At the end of October India’s prime minister, Narendra Modi, travelled to Saudi Arabia to hold bilateral talks between the two nations.
According to press reports, the topic of Kashmir and India’s move in August to abrogate the region’s semi-autonomous status and impose a communication blockade did not even make it as a topic of discussion. “The two sides discussed regional and international issues of mutual interest, and reiterated their categorical rejection of all forms of interference in internal affairs,” read a joint statement released after the meeting.
This was unsurprising. The summation is emblematic of the new course of relations between Saudi Arabia and India, one defined by energy and security interests.
Even Pakistan’s Imran Khan, who has championed the cause since 5 August, seems to be running out of steam
A gentlemen’s agreement to steer clear of talking about each other’s domestic affairs is also one that defines the Chinese and Arab relationship with India, too.
But whereas Muslims facing persecution around the world are not likely to be holding out for words of comfort or solidarity from Saudi Arabia, the UAE, or any other Arab country for that matter, the resounding silence from other Muslim majority countries has been particularly shocking.
Turkish President Recip Tayyip Erdogan’ comments at the UN General Assembly in September have earned the wrath of India’s government with Prime Minister Modi’s planned visit to Ankara postponed as a result. Likewise, Malaysian Prime Minister Mahathir Mohamad’s comments during his address at the UN summit, describing India has having “invaded and occupied” Kashmir, have led nowhere either.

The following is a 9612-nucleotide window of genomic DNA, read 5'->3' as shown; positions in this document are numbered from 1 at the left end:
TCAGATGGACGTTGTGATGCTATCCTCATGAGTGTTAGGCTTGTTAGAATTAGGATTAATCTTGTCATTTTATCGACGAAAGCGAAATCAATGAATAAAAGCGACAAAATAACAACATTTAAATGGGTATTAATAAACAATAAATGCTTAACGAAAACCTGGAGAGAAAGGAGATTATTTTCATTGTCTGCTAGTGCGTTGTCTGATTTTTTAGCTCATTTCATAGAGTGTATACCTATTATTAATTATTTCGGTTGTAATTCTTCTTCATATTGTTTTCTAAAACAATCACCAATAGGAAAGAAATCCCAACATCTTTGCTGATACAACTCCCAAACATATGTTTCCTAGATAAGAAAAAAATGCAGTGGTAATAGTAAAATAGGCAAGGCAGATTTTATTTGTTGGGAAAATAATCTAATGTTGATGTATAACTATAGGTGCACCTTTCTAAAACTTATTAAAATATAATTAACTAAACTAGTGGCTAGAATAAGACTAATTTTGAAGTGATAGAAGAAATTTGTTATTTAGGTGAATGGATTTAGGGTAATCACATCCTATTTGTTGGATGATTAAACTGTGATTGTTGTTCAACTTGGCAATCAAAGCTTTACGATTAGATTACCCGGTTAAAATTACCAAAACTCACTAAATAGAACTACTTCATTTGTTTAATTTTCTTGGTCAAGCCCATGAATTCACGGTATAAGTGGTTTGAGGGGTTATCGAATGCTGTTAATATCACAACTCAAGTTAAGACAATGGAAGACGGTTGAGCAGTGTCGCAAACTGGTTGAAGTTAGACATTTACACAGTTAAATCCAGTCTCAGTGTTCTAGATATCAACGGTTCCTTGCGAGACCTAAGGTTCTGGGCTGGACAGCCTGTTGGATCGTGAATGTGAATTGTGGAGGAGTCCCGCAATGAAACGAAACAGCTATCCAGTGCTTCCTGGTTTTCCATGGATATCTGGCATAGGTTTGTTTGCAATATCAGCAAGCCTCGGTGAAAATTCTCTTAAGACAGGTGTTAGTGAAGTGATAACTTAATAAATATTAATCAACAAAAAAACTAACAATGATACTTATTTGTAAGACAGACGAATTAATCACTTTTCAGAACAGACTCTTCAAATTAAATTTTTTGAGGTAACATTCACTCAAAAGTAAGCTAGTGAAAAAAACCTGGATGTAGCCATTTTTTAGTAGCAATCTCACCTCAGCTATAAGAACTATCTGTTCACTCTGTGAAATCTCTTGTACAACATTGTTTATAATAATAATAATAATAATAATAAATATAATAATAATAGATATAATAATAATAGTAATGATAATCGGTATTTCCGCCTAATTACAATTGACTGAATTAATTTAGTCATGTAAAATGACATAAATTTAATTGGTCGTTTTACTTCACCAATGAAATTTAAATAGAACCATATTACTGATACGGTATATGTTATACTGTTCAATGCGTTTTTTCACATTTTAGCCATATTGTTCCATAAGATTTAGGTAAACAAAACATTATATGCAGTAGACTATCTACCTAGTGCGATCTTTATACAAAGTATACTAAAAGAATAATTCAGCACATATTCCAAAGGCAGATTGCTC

Even Pakistan’s prime minister, Imran Khan, who has championed the cause since August, seems to be running out of steam. So, too, has the silence been from almost all quarters of the western world, otherwise evangelical in their approach to spreading democracy and justice.
On Tuesday, it will be 100 days since the blockade began in Kashmir and very little has changed on the ground.
Tens of thousands of additional troops that were sent in the early days of August remain on the street corners and outside people’s homes.
In the sky, drones conduct sweeping Israeli-inspired surveillance over protest sites, helping armed forces identify “miscreants”.
Kashmir is under a tight grip, its people occupied and their movements monitored.
The internet is still disconnected while only landlines and post-paid mobile phones have been reactivated. Foreign journalists remain banned from visiting the region, while opposition leaders have been prevented from visiting.
The only foreign delegation allowed to travel to Kashmir was a select group of mostly right-wing parliamentarians from the Europe Union.Not only are Kashmir’s pro-freedom leaders in detention, but even those pro-India political leaders on the margins of Kashmiri society, who for decades were integral to India’s grip on Kashmir, remain locked up too.